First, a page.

Cornell Woolrich is widely regarded as the twentieth century’s finest writer of pure suspense fiction. Author of numerous classic novels and short stories (many turned into classic films) such as Rear Window, The Bride Wore Black, The Night Has a Thousand Eyes, and I Married a Dead Man, Woolrich began writing in the 1920s with novels that won him comparisons to F. Scott Fitzgerald.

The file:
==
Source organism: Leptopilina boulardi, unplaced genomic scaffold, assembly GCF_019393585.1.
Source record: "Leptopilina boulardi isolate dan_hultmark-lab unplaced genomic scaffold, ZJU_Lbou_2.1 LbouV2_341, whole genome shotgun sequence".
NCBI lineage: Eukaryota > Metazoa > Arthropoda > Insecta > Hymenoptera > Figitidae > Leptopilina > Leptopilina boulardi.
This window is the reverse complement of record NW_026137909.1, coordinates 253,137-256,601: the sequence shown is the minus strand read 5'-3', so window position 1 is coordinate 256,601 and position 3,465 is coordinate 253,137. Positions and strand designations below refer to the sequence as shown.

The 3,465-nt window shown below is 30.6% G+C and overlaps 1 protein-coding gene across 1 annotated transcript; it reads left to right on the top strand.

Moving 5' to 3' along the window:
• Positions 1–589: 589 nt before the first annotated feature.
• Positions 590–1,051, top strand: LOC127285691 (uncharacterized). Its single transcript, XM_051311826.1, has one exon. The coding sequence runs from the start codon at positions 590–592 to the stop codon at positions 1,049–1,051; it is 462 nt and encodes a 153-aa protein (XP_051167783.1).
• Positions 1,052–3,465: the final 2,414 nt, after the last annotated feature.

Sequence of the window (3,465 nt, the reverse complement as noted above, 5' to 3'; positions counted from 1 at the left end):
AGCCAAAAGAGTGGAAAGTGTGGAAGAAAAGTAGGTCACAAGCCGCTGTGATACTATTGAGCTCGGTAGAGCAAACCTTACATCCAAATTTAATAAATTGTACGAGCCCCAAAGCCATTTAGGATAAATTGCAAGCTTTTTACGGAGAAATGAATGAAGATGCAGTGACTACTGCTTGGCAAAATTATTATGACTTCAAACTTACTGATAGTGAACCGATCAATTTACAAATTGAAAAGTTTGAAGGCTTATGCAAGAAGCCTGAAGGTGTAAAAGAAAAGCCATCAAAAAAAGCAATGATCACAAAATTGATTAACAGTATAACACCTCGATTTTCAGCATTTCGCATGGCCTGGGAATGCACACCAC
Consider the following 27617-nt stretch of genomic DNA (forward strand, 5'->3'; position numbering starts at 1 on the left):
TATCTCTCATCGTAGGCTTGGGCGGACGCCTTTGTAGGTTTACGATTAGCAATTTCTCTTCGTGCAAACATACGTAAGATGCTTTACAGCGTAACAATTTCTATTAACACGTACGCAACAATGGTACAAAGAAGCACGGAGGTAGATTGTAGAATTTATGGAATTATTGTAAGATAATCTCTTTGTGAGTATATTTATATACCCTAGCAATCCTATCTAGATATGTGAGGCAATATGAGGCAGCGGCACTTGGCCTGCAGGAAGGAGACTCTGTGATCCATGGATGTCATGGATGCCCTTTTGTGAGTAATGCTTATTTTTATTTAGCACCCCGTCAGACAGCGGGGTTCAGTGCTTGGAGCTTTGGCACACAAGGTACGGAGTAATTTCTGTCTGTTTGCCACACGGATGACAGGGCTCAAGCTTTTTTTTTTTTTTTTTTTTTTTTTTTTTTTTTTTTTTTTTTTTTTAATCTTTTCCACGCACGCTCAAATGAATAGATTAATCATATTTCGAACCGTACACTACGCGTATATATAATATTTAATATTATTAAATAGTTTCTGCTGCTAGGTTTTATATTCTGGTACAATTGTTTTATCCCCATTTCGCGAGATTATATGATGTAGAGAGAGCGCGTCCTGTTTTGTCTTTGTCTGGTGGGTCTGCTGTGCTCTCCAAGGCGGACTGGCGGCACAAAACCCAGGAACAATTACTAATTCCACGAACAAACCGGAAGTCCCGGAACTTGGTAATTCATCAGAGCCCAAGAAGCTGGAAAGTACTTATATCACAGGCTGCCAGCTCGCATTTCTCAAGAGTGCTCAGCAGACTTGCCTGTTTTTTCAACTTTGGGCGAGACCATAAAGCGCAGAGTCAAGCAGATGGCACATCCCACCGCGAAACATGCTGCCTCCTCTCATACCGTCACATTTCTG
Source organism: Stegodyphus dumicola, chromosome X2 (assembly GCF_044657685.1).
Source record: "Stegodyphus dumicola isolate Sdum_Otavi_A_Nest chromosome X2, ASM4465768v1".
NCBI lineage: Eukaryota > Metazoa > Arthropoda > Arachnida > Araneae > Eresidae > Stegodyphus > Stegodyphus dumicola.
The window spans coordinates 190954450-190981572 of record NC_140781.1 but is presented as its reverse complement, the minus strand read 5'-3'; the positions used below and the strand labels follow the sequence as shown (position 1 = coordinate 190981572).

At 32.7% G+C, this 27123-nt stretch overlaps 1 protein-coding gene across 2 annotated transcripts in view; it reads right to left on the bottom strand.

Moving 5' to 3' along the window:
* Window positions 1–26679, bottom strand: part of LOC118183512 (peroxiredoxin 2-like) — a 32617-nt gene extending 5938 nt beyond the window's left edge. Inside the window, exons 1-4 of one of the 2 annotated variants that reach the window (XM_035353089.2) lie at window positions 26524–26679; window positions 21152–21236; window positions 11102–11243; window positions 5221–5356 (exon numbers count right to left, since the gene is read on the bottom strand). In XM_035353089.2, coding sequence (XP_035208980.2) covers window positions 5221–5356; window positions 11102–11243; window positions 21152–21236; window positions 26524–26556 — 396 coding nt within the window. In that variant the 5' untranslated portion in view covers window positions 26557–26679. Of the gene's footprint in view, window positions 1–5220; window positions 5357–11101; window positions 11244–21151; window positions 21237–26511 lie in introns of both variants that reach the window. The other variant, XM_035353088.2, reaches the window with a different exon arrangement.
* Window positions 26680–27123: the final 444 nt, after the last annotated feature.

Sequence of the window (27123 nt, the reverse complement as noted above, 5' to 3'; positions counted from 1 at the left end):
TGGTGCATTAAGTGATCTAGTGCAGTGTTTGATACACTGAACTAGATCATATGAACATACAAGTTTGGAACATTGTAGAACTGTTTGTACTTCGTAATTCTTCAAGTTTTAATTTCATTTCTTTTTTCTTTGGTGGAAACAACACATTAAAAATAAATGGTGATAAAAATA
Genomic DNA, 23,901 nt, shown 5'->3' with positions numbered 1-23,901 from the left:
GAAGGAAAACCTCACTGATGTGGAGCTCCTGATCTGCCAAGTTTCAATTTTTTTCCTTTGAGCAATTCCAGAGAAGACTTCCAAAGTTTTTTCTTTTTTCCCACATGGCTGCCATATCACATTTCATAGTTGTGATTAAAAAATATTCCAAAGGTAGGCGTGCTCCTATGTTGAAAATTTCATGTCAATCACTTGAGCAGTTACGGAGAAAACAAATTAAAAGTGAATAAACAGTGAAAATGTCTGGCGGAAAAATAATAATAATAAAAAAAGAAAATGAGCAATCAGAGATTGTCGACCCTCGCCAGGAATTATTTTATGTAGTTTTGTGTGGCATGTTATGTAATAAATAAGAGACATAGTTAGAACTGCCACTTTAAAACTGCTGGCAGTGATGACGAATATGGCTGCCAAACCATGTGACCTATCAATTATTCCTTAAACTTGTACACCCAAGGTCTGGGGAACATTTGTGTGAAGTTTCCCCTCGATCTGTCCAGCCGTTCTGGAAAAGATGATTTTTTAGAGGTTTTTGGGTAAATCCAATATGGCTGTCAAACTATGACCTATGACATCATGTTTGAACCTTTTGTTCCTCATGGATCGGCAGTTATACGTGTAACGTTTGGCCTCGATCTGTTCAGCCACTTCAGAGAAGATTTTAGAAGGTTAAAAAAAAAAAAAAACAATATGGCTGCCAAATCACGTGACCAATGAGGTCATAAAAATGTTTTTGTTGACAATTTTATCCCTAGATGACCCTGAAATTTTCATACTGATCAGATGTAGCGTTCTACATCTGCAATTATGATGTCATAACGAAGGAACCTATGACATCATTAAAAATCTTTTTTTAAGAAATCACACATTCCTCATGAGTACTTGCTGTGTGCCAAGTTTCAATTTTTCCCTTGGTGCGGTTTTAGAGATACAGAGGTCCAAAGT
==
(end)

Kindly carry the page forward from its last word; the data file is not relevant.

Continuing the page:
The bulk of his best-known work, however, was written in the field of crime fiction, often appearing serialized in pulp magazines or as paperback novels. Because he was prolific, he found it necessary to publish under multiple pseudonyms, including “William Irish” and “George Hopley”; it was under the latter name that he originally published Fright, and until Hard Case Crime’s edition it has never appeared under his real name. Woolrich lived a life as dark and emotionally tortured as any of his unfortunate characters and died, alone, in a seedy Manhattan hotel room following the amputation of a gangrenous leg. Upon his death, he left a bequest of one million dollars to Columbia University, to fund a scholarship for young writers.